A number of pictures lined my desk: pictures of my family, friends, and my two cats.
When perusing these pictures, students would literally shriek when they saw a picture of my cat Perry. “Ahhhhh! Mrs. Schultz, you have a black cat!”
Questions would immediately follow:
“Is he mean?”
“Does he give you bad luck?”
“Aren’t you afraid of him?”
My husband and I adopted both of our cats from the Humane Society. When we went to adopt our second cat one mid-October day, we were surprised by the number of black cats. We decided to adopt one.
According to the American Society for the Prevention of Cruelty to Animals (ASPCA), black cats are the hardest to get adopted. A big reason is that black cats are associated with bad luck, evil, and witchcraft in Western culture. In other countries such as Britain, Ireland, and Japan, however, black cats are considered to be good luck. There is no evidence to support that black cats are lucky or unlucky.
When students asked questions about Perry, I took the opportunity to have a conversation about stereotypes and prejudice. I asked, “What about Perry makes you think he would be evil?” Students would often say it was because he is black. I would then ask other questions, such as:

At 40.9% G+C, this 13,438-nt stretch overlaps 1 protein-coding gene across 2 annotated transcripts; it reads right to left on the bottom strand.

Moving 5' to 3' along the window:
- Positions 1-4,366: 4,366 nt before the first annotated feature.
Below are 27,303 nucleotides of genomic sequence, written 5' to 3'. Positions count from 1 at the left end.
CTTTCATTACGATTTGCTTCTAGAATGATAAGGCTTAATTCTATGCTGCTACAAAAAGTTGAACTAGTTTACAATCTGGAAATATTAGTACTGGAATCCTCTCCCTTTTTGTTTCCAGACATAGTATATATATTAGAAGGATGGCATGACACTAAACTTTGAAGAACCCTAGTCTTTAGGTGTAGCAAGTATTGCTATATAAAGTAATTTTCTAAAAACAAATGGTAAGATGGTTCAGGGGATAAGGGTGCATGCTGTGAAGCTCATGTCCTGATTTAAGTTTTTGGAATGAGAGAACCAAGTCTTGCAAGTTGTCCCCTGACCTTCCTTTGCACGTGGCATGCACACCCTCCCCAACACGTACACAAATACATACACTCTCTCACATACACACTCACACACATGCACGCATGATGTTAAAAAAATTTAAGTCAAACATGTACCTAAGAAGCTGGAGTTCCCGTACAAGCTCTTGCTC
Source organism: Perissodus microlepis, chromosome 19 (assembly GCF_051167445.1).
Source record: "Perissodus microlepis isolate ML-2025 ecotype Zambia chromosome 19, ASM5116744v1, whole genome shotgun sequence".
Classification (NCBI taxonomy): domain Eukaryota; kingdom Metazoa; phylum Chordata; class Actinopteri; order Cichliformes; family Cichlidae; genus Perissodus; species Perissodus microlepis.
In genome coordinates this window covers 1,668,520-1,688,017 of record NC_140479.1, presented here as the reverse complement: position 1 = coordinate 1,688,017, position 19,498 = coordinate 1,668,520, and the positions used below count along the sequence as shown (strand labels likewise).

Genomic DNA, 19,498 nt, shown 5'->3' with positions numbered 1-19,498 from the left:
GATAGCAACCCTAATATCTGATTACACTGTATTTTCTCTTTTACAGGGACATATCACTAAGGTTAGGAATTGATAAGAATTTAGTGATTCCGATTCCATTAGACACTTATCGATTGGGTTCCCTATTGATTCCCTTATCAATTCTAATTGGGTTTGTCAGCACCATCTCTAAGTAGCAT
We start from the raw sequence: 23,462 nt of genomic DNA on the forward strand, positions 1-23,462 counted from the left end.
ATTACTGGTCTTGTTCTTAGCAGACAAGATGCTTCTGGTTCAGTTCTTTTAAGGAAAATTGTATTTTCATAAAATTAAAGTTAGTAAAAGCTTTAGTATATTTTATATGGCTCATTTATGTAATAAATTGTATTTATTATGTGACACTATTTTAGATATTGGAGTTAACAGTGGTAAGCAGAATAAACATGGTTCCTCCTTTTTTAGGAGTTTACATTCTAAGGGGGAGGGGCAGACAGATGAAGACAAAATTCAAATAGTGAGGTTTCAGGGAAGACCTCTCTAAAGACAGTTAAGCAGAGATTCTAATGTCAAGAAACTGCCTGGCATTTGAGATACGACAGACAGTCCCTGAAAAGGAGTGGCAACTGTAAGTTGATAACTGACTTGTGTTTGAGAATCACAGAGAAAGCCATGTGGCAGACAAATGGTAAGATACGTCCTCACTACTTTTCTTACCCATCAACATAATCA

- Can you think of a time when someone judged you only by what they could see on the outside?
- How did that make you feel?
- Can you think of a time when you judged someone else based on what you could see on the outside?
- How do you think the other person felt?
- What other information could we use to decide if Perry is mean or not?
Most students could think of times when people judged them because of the way they looked—their skin color, how they dressed, or something else.
I would also talk to students about how I believed that black cats are often misunderstood. People judge them without getting to know them and usually just based on the color of their coat.
What teachable moments have you used to talk about stereotypes?
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